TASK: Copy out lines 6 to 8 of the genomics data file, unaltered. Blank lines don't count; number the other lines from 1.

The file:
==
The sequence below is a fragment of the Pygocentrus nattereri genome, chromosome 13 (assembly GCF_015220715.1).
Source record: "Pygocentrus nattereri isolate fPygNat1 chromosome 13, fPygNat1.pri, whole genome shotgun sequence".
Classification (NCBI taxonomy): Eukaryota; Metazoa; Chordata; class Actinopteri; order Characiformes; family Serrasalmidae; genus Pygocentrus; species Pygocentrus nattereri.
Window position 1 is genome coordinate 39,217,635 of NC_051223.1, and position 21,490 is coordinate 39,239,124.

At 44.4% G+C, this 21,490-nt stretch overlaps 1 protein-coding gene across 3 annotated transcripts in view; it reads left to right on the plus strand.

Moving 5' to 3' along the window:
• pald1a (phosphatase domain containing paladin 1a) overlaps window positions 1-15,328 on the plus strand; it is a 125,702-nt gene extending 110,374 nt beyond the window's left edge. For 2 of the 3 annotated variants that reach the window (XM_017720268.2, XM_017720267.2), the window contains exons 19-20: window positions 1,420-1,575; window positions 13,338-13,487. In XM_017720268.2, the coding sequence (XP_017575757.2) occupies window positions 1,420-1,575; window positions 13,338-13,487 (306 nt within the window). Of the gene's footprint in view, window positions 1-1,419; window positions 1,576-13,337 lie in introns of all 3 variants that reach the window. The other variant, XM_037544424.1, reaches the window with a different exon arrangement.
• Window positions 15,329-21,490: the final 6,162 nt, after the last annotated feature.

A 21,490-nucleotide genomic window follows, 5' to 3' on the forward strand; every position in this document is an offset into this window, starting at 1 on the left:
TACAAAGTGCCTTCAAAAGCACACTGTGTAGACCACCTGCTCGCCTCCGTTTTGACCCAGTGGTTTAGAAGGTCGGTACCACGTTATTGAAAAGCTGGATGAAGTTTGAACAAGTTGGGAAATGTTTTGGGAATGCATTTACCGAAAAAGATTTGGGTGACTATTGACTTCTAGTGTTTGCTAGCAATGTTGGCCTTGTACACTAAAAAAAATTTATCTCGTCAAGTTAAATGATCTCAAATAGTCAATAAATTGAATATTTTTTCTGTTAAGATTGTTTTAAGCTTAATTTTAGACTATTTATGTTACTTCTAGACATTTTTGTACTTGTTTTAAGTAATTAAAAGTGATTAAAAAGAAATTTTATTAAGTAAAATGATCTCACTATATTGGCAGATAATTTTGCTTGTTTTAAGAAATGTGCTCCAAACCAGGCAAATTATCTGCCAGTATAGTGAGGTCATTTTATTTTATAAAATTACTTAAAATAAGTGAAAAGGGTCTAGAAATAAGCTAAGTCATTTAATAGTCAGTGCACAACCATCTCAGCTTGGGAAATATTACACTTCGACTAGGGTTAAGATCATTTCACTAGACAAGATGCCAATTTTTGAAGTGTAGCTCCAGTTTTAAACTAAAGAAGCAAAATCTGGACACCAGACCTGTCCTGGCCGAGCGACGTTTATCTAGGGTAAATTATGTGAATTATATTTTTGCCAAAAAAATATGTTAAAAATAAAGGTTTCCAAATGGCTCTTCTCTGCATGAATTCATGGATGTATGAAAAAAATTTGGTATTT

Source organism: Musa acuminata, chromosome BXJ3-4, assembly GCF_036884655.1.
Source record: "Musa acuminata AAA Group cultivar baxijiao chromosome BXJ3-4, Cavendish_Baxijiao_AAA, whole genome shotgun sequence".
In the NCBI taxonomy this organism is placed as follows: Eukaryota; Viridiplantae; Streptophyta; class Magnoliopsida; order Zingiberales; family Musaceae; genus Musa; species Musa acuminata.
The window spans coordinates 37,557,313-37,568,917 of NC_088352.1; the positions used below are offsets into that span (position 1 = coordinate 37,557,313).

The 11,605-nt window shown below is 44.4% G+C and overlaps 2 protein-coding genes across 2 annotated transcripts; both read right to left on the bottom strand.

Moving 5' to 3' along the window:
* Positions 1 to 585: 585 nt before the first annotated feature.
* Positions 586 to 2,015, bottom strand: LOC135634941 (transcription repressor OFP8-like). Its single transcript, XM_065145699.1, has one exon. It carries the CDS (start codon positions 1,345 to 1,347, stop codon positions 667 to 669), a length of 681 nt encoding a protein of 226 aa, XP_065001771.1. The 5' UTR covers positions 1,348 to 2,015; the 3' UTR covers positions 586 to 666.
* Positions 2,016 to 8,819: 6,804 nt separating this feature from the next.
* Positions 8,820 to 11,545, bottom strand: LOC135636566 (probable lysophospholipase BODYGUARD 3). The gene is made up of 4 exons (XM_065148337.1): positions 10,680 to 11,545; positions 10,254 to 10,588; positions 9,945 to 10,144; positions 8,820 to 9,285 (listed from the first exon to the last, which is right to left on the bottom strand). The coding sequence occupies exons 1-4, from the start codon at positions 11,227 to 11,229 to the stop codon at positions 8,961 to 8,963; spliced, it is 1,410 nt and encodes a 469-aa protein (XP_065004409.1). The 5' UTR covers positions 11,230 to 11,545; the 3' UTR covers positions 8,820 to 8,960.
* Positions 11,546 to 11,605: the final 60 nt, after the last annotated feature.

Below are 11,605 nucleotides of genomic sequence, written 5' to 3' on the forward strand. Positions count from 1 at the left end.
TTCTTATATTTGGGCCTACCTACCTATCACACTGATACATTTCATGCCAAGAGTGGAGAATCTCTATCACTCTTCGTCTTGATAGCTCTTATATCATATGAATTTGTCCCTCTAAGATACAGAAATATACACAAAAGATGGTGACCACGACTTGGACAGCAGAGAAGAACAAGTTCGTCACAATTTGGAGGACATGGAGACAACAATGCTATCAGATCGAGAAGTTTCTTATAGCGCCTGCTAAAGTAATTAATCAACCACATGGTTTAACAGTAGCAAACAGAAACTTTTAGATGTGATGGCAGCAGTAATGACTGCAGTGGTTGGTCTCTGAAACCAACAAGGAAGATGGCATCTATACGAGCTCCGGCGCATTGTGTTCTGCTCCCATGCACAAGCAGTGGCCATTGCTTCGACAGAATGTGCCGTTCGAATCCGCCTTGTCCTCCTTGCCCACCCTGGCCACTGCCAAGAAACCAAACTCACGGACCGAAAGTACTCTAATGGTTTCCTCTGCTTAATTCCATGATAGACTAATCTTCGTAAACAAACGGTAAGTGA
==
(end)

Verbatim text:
Moving 5' to 3' along the window:
• pald1a (phosphatase domain containing paladin 1a) overlaps window positions 1-15,328 on the plus strand; it is a 125,702-nt gene extending 110,374 nt beyond the window's left edge. For 2 of the 3 annotated variants that reach the window (XM_017720268.2, XM_017720267.2), the window contains exons 19-20: window positions 1,420-1,575; window positions 13,338-13,487. In XM_017720268.2, the coding sequence (XP_017575757.2) occupies window positions 1,420-1,575; window positions 13,338-13,487 (306 nt within the window). Of the gene's footprint in view, window positions 1-1,419; window positions 1,576-13,337 lie in introns of all 3 variants that reach the window. The other variant, XM_037544424.1, reaches the window with a different exon arrangement.
• Window positions 15,329-21,490: the final 6,162 nt, after the last annotated feature.